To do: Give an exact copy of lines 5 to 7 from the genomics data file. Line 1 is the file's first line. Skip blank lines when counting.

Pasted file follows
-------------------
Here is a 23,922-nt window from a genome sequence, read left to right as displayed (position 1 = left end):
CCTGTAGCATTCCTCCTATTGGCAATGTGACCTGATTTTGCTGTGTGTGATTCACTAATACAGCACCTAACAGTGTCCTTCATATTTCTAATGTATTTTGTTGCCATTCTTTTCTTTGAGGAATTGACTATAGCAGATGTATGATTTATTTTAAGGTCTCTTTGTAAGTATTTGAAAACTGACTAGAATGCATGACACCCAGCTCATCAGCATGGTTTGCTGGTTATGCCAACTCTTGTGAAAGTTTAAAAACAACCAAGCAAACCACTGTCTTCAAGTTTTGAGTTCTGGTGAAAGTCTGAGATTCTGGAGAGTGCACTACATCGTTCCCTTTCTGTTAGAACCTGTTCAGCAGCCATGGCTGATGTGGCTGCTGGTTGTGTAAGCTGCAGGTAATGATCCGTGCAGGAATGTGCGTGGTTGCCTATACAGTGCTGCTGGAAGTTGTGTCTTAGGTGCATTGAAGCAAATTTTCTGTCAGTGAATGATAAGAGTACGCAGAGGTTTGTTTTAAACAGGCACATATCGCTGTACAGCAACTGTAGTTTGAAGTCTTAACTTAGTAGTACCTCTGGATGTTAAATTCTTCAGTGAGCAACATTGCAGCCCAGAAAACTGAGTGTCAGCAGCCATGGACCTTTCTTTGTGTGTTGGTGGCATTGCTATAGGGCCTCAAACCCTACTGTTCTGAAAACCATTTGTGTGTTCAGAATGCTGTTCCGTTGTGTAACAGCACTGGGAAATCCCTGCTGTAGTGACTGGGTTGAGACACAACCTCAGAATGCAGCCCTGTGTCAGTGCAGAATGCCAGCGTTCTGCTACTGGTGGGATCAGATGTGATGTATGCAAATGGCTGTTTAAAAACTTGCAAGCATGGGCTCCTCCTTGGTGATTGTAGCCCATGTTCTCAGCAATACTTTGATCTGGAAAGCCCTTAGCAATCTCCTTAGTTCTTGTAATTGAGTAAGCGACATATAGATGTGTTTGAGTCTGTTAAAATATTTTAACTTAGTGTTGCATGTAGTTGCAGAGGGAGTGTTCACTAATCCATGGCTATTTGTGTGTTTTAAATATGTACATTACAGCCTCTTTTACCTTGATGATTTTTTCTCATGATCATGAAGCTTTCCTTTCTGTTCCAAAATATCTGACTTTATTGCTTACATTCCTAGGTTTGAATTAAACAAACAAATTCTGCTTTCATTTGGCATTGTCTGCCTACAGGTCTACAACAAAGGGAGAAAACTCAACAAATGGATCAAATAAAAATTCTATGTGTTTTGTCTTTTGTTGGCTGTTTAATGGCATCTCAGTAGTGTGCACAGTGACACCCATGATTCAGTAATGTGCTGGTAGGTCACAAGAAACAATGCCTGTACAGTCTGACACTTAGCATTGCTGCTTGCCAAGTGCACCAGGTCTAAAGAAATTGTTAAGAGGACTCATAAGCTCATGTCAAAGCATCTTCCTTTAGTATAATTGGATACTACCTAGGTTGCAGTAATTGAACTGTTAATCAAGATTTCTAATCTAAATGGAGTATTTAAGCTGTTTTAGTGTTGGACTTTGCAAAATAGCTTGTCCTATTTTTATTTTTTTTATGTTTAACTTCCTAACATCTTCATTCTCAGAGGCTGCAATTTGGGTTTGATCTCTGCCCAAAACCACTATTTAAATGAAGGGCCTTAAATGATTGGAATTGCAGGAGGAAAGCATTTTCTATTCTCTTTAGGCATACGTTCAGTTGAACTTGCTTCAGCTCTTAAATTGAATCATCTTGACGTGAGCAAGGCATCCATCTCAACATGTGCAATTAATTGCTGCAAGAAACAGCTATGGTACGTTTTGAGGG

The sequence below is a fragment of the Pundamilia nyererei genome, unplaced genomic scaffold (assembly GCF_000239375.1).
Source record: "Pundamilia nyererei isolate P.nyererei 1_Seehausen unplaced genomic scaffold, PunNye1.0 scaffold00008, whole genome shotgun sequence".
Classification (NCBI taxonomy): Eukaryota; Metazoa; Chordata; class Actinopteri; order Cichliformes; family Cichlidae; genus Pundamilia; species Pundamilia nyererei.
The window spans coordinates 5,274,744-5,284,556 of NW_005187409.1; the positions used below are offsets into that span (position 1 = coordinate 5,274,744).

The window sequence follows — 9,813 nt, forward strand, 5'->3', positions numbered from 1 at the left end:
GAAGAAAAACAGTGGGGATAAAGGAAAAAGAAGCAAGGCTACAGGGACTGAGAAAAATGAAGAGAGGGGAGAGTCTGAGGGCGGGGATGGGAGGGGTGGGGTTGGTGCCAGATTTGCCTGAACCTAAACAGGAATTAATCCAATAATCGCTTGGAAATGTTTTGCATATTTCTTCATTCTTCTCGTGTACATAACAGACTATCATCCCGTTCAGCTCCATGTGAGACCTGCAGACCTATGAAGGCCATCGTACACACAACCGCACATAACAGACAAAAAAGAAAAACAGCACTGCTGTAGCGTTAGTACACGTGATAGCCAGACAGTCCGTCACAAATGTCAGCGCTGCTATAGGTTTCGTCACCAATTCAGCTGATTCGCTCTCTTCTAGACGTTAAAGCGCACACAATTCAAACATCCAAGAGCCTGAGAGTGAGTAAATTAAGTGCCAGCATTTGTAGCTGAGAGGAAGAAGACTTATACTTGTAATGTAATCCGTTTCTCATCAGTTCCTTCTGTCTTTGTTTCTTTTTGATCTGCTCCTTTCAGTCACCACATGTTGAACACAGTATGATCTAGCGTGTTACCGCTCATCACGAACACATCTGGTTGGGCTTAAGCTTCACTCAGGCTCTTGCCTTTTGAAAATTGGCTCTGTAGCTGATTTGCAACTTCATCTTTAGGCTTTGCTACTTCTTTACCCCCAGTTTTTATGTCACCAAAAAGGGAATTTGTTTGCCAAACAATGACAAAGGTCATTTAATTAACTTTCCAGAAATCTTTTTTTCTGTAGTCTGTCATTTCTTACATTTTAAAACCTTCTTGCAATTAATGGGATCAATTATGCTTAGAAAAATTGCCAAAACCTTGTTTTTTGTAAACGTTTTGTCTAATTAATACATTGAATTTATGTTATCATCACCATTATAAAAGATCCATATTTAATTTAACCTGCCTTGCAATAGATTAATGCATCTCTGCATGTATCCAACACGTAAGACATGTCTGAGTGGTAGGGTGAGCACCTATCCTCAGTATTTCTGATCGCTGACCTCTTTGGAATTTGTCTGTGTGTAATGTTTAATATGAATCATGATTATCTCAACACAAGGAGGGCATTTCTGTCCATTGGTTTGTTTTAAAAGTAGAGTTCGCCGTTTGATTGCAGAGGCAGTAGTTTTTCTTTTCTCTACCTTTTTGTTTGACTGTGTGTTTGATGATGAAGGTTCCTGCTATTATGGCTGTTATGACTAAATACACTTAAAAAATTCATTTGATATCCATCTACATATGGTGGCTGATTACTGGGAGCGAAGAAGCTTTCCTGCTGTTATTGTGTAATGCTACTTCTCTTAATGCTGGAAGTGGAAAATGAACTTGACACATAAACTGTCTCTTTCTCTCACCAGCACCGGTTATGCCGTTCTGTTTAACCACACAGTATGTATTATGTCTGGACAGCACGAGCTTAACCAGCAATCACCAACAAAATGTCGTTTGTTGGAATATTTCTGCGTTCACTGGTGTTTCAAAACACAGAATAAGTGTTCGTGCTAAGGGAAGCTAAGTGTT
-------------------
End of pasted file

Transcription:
Classification (NCBI taxonomy): Eukaryota; Metazoa; Chordata; class Actinopteri; order Cichliformes; family Cichlidae; genus Pundamilia; species Pundamilia nyererei.
The window spans coordinates 5,274,744-5,284,556 of NW_005187409.1; the positions used below are offsets into that span (position 1 = coordinate 5,274,744).

The window sequence follows — 9,813 nt, forward strand, 5'->3', positions numbered from 1 at the left end: